(a) In lieu of the exemption provided in Code Section 44-13, any debtor who is a natural person may exempt, pursuant to this article, for purposes of bankruptcy, the following property:
(4) The debtor's interest, not to exceed $200.00 in value in any particular item, in household furnishings, household goods, wearing apparel, appliances, books, animals, crops, or musical instruments that are held primarily for the personal, family, or household use of the debtor or a dependent of the debtor. The exemption of the debtor's interest in the items contained in this paragraph shall not exceed $3,500.00 in total value;
O.C.G.A. Sec. 44-13-100(a) (4).
Appellants' claim is that the Georgia Legislature has defined the exemptions to preclude debtors from avoiding liens under section 522(f). They assert that the phrase "debtor's interest" as used in the exemption statute indicates that a debtor may exempt property only to the extent of his or her equity. Thus, because Georgia law forbids the debtor to exempt property to the extent it is encumbered by a lien, the liens do not impair exemptions to which the debtors are entitled under section 522(b), as required by the language of section 522(f). In support, creditors rely on McManus v. Avco Financial Services (Matter of McManus), 681 F.2d 353 (5th Cir. 1982), and Giles v. Credithrift of America (In Re Pine), 717 F.2d 281 (6th Cir. 1983), cert. denied, --- U.S. ----, 104 S. Ct. 1711, 80 L. Ed. 2d 183 (1984). In McManus, the Fifth Circuit reviewed efforts by Louisiana debtors to avoid liens covering their household goods and furnishings. Louisiana had enacted an exemption statute and opted out of the federal exemption scheme. As part of the statute, the Louisiana Legislature included a provision forbidding debtors to exempt household goods and furnishings held subject to a chattel mortgage. Observing that Congress's authorization in section 522(b) for the states to enact their own exemption statutes was indeed a broad one, 681 F.2d at 355, the Fifth Circuit determined that Louisiana's decision to exclude encumbered property from its exemption scheme was permissible. Id. at 357. Section 522(f) allows the debtor to avoid only those liens encumbering property that is exempt under section 522(b), and property subject to a chattel mortgage was defined as not exempt. Therefore, the court reasoned, the lien avoidance provision could not be used in that case because the lien did not impair an exemption to which the debtor was entitled under section 522(b). Id.2 The Sixth Circuit employed similar reasoning to reach the same conclusion in Giles, when construing Georgia and Tennessee statutes that, according to the court, allowed exemptions only to the extent of the debtor's equity. The court observed that by enacting the opt-out scheme without limitation, Congress expressed its preference for state control of exemptions. 717 F.2d at 284.
The only relevant authority in this circuit is the decision in Maddox v. Southern Discount Co., (In re Maddox), 713 F.2d 1526 (11th Cir. 1983). In Maddox, a panel of this court adopted a district court's decision holding that the phrase "debtor's interest" as used in the Georgia exemption statute, section 44-13-100(a) (4), did not mean debtor's equity, but instead was a "broad term encompassing many rights of a party...." 713 F.2d at 1530. In strong dicta, the district court rejected the Fifth Circuit's conclusion in McManus, observing that the dissenting opinion in that case was more persuasive. Id. Since Maddox, however, the Georgia Court of Appeals has defined the phrase "debtor's aggregate interest," as used in another part of the Georgia exemption statute, section 44-13-100(a) (1), as the unencumbered portion of the property. Wallis v. Clerk, Superior Court DeKalb County, 166 Ga.App. 775, 305 S.E.2d 639, 641 (1983). It being clear that Georgia debtors are not entitled to claim property as exempt to the extent that it is encumbered, appellants ask us to adopt the Fifth and Sixth Circuits' reasoning to preclude the operation of the federal lien-avoidance provision in this case.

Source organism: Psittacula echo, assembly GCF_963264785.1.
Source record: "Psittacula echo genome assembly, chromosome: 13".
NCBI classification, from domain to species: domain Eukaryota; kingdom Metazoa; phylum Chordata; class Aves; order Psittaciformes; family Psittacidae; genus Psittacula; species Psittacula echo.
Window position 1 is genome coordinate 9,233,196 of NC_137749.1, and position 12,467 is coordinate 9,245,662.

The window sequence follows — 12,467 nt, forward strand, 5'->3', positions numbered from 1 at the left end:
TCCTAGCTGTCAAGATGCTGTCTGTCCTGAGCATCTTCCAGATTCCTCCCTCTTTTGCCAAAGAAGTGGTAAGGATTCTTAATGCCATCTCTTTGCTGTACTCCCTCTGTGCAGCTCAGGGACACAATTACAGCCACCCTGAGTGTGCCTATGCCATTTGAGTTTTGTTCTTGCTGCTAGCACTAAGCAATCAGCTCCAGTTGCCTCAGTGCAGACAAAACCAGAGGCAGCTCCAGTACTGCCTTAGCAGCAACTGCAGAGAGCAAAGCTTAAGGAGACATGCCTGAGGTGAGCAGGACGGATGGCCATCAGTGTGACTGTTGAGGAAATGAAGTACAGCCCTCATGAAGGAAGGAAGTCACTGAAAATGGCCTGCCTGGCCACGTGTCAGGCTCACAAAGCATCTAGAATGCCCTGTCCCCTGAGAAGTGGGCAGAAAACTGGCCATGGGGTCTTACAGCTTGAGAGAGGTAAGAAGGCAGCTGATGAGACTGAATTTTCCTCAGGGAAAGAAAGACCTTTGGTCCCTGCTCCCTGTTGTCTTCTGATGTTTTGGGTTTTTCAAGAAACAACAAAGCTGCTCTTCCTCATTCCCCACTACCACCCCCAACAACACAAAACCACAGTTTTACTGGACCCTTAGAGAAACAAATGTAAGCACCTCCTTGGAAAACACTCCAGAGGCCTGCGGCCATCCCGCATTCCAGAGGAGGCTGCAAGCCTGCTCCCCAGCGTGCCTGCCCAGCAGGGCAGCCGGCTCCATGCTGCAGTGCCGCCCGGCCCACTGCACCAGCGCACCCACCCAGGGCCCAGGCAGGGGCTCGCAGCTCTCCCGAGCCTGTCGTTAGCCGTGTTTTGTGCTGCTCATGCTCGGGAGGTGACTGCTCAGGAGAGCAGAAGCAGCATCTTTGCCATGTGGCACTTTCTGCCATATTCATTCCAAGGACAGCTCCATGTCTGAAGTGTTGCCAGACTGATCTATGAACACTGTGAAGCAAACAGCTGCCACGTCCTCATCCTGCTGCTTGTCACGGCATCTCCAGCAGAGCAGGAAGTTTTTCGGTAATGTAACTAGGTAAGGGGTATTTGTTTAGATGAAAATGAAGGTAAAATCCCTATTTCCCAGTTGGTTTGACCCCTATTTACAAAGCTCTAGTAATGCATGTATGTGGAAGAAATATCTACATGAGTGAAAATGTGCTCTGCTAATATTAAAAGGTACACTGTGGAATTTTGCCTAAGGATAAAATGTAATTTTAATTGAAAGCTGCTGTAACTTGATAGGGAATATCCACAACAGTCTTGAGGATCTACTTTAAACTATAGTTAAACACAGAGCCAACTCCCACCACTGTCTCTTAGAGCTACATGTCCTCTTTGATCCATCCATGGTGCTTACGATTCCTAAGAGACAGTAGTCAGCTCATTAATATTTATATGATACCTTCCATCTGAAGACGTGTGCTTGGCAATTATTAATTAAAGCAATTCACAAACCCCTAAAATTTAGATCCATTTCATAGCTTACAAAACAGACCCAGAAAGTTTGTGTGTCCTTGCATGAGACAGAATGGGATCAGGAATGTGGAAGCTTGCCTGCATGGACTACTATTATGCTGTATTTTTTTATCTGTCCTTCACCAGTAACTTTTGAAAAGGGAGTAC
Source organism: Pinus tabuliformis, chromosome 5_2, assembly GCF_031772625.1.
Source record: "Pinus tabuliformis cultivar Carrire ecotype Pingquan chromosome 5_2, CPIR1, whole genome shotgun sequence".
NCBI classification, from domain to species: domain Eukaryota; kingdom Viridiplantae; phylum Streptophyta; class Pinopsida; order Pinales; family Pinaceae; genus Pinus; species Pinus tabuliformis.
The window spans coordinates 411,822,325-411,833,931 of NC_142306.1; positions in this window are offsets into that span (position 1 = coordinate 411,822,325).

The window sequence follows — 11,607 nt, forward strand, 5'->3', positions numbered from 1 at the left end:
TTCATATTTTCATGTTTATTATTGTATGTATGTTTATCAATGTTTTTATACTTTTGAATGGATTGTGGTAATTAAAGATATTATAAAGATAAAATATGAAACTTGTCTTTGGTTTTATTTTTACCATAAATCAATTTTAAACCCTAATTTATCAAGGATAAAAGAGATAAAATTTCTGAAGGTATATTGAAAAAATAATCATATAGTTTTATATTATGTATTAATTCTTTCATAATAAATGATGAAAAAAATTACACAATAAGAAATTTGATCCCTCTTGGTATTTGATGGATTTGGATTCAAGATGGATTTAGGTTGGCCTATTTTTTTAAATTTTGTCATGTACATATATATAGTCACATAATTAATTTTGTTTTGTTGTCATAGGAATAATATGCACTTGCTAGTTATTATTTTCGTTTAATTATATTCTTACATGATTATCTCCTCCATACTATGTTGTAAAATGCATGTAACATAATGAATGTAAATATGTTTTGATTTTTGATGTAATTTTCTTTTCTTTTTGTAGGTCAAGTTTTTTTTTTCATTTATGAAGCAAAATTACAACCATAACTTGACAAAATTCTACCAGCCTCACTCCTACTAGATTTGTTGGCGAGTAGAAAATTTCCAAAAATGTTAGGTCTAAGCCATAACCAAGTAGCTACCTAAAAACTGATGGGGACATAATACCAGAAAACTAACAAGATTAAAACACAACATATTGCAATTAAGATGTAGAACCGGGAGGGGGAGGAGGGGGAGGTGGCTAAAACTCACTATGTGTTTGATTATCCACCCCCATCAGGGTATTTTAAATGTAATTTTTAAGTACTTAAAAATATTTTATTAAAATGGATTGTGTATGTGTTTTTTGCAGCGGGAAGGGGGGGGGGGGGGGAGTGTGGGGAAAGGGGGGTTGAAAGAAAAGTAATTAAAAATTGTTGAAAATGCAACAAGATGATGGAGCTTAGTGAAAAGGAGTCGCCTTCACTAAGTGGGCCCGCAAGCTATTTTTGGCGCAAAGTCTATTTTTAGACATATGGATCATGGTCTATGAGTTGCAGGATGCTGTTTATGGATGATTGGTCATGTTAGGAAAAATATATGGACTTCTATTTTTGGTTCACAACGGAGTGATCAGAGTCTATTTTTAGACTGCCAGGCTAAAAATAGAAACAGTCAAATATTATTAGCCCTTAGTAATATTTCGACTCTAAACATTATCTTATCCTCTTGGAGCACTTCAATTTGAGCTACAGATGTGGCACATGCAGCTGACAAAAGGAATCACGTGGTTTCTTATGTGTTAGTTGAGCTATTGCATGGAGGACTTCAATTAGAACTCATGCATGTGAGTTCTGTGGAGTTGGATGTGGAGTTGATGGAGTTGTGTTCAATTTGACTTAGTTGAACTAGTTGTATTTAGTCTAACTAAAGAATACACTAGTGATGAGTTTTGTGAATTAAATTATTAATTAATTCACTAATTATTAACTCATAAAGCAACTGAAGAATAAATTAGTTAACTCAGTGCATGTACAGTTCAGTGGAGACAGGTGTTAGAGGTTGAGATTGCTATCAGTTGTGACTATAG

We agree that the lien-avoidance power is tied directly to the exemption provision, section 522(b). We do not believe, however, that this compels the result urged by the creditors in this case. In our opinion, the appellants' reasoning conflicts with the purpose of section 522(f). This section operates to permit a debtor to avoid the fixing of a lien on property if that avoidance would allow the debtor to enjoy an exemption. Brown v. Dellinger (In re Brown), 734 F.2d 119, 125 (2d Cir. 1984). Thus, the very purpose of the statute is to permit debtors to claim, as exempt, property completely or partially secured by an otherwise valid lien. To permit states to inhibit the operation of the lien-avoidance provision simply by defining all lien-encumbered property as "not exempt" would render the statute useless, a result inconsistent with the well-established principle of statutory construction requiring that all parts of an act be given effect, if at all possible. Administrator, Federal Aviation Administration v. Robertson, 422 U.S. 255, 261, 95 S. Ct. 2140, 2145, 45 L. Ed. 2d 164 (1975); Weinberger v. Hynson, Westcott & Dunning, 412 U.S. 609, 633, 93 S. Ct. 2469, 2485, 37 L. Ed. 2d 207 (1973); see Payne v. Panama Canal Co., 607 F.2d 155, 164 (5th Cir. 1979).
It is true that the statute prescribes that debtors may not invoke their powers under section 522(f) except to affect property that is exempt under section 522(b). There may, however, be several reasons why a debtor cannot exempt property. A state may decide in enacting its list of exemptions that a particular kind of property, furniture for example, will not be exempt. We assume for purposes of this case that there is nothing in the Bankruptcy Code that prohibits such a classification.3 Likewise, the state legislature may determine that lien-encumbered property cannot be exempted, even if the particular kind of property that is encumbered by the lien is defined as exempt. We do not suggest that states are prohibited from defining lien-encumbered property as not exempt. Any such decision would, however, be subject to the provisions of section 522(f).4 Thus, property encumbered by judicial liens and nonpossessory, nonpurchase-money security interests could still be exempted, notwithstanding the state's classification of lien-encumbered property as not exempt.5